Facts About the Finnish Language
There about 5.23 million Finnish speakers in the world: in the USA, Estonia, Russia, Norway, Finland, and Sweden.
Finnish is related to Estonian and Livonian, and it has two dialect groups, Western and Eastern, which are further divided into seven subgroups. The Finnish literary language is based on the Western dialects.
The development of Finnish was influenced by Finland’s historical situation. From the 13th century until 1809, while the current territory of the country was part of the Swedish Kingdom, there were heavy Swedish influences, but when it was part of the Russian Empire, the language assimilated a lot of Russicisms. After the Finnish national awakening, especially from the 1820s to 1840s, Finnish literature flourished: the first Finnish grammar book was written, the Finnish Literature Society was founded, and dictionaries were compiled.
Finnish became the official language in Finland in 1863, but Swedish was still used in the early 20th century, for example, by salespeople in shops.
The earliest written artefacts are manuscripts that date back to the 13th century. Published in 1543, M. Agricola’s ABC Book was the first printed book in Finland. Until the middle of the 19th century, the published books were mostly religious in nature.
Colloquial speech is widespread in Finland, with the so-called Helsinki slang (stadin slangi) taking the lead. What’s interesting is that this slang is common not only among young people but also the elderly. The slang is characterised by the language economy principle – words are shortened and used both in spoken and written language. The colloquial speech is dominant and is taking over the literary language. Slang words are even used by professors in their lectures.
Literary language is used in the field of education (for instance, in official speeches), mass media, and the government.
Finnish uses the Latin alphabet. Pronunciation and spelling are rather similar, and one letter mostly stands for one sound. All vowels have short and long forms. All consonants besides D, V and J can also be long. Long sounds are represented in writing by doubling the letter.
The main stress is always on the first syllable. This principle is also applied to all foreign words. Sentences usually have a falling intonation, even interrogative sentences don’t have a rising intonation.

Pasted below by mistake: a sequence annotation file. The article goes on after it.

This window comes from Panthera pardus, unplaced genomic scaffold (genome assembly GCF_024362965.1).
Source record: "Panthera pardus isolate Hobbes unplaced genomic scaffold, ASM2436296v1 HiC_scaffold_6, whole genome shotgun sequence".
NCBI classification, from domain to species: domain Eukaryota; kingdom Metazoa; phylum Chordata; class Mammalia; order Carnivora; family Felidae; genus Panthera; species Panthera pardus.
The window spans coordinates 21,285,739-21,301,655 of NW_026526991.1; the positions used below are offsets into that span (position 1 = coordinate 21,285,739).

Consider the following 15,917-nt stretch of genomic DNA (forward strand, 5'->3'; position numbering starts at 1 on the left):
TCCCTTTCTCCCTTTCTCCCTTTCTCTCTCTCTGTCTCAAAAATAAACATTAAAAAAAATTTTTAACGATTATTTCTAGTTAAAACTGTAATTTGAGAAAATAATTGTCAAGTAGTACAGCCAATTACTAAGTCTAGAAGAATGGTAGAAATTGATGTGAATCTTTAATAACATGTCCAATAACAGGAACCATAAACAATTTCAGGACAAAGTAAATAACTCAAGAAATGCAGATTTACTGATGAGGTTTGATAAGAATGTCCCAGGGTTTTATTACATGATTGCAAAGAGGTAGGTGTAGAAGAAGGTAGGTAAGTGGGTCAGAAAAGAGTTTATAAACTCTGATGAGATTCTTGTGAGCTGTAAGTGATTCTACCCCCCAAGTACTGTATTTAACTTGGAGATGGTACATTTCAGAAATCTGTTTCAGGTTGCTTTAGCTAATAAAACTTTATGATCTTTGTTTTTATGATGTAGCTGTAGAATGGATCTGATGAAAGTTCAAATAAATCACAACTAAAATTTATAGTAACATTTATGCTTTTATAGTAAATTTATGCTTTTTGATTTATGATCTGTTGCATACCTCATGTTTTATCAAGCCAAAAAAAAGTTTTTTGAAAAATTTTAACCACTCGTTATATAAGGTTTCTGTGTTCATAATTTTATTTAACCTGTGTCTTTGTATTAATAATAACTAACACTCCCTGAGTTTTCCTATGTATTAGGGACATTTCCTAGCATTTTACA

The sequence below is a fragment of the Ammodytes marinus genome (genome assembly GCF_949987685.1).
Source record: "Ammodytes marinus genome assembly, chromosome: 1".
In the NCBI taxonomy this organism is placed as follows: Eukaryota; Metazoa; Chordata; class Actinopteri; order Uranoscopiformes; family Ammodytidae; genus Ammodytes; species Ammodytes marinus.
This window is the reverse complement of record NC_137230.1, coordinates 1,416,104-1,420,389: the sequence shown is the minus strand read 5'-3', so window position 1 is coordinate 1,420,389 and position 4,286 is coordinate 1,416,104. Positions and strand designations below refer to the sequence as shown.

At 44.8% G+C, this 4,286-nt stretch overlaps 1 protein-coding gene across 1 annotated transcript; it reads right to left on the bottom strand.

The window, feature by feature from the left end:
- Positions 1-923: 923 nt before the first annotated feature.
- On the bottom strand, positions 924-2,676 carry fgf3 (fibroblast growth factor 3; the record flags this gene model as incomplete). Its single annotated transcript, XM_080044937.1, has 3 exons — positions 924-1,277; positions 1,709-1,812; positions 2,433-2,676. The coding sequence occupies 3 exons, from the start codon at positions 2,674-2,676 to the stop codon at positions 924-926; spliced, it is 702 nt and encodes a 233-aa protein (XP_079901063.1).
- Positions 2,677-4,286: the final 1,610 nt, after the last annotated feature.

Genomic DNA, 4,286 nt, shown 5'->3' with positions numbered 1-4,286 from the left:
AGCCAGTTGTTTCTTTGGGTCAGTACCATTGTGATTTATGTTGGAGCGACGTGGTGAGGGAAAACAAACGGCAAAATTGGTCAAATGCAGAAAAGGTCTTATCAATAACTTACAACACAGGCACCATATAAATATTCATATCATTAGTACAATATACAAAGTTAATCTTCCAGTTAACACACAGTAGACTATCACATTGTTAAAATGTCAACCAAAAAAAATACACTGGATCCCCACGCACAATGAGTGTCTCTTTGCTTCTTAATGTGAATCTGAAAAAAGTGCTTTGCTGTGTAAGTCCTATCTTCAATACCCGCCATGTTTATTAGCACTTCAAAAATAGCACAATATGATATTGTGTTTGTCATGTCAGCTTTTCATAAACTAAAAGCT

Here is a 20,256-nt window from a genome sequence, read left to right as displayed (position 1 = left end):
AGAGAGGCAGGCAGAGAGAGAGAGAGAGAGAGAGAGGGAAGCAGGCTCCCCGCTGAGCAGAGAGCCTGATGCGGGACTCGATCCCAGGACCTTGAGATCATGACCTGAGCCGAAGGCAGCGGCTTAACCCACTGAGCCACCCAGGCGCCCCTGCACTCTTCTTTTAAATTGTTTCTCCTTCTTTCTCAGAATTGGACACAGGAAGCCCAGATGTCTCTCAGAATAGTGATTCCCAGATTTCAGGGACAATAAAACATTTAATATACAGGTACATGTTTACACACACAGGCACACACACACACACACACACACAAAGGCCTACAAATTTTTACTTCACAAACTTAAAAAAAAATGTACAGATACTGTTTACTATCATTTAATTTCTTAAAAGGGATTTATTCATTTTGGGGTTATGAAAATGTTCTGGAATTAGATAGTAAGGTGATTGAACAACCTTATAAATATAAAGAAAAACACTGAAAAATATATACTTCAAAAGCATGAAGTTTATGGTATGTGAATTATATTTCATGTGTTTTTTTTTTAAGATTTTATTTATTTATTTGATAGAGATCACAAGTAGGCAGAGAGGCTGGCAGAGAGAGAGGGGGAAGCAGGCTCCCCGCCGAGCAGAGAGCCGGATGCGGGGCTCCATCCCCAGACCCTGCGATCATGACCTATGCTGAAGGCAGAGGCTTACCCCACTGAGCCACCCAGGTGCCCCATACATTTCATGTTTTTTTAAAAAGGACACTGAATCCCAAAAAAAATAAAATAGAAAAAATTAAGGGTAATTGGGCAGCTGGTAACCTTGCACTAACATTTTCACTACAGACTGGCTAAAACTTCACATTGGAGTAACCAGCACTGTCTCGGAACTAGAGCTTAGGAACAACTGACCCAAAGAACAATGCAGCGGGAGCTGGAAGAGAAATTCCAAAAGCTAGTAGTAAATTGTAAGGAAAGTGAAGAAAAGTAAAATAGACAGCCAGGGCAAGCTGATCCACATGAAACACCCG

Finnish has a large prevalence of vowels and diphthongs, with the latter coming up to sixteen. Finnish nouns have a whopping 15 cases but no genders whatsoever. There are no articles or voices. The Finnish language has only one declension. Possession is expressed using special possessive suffixes instead of possessive pronouns. Verbs have only one conjugation.
Finnish vocabulary contains a lot of loan words from the Baltic, Germanic and Slavic languages. Even though Finns seems to be wary of foreign words and create their own words for many internationalisms, modern Finnish still contains many Anglicisms and Americanisms. Scholars attribute this to the younger generation’s great interest in American pop culture.
Language code: ISO 639-1: fi
Latvian to Finnish; Finnish to Latvian; Estonian to Finnish; Finnish to Estonian; Lithuanian to Finnish; Finnish to Lithuanian; Russian to Finnish; Finnish to Russian; Czech to Finnish; Finnish to Czech; Polish to Finnish; Finnish to Polish; Ukrainian to Finnish; Finnish to Ukrainian; English to Finnish; Finnish to English; Finnish to Spanish; Spanish to Finnish; German to Finnish; Finnish to German; Italian to Finnish; Finnish to Italian; French to Finnish; Finnish to French; Danish to Finnish; Finnish to Danish; Norwegian to Finnish; Finnish to Norwegian; Swedish to Finnish; Finnish to Swedish and others.
Areas in which most Finnish-language translations are performed:
Insurance, construction, finances and banking, HR, IT and gaming, law, agriculture and forestry, engineering and railways, medicine and clinical trials, manufacturing, advertising and marketing, trade, tourism, government and municipal institutions etc.
What is Skrivanek Baltic?
Skrivanek Baltic is a certified translation agency, which has been operating and offering language services of the highest quality in Latvia since 2003 and in Estonia since 2004. Skrivanek is one of the major language services provider in the world, with more than 20 years of experience. We currently have nearly 50 branches in various countries: USA, Austria, Belgium, Bulgaria, Czech Republic, Estonia, Lithuania, Poland, Slovakia, Slovenia, and Germany.
What type of services do you provide?
We provide great variety of language solutions – translation and interpreting services, localisation services, text adaptation, copywriting, DTP and language training. Interpreting is provided at conferences and business meetings, as well as during court proceedings. Translating includes specialised and general translations across a variety of industries.
How much will translation services cost?
Prices for translation services are calculated according to the number of words in the source document, the language pair, and other aspects. Send us your documents, and we will provide you a quote on the service price before beginning the translation. Receiving a free quote does not give you any obligation to cooperate with us.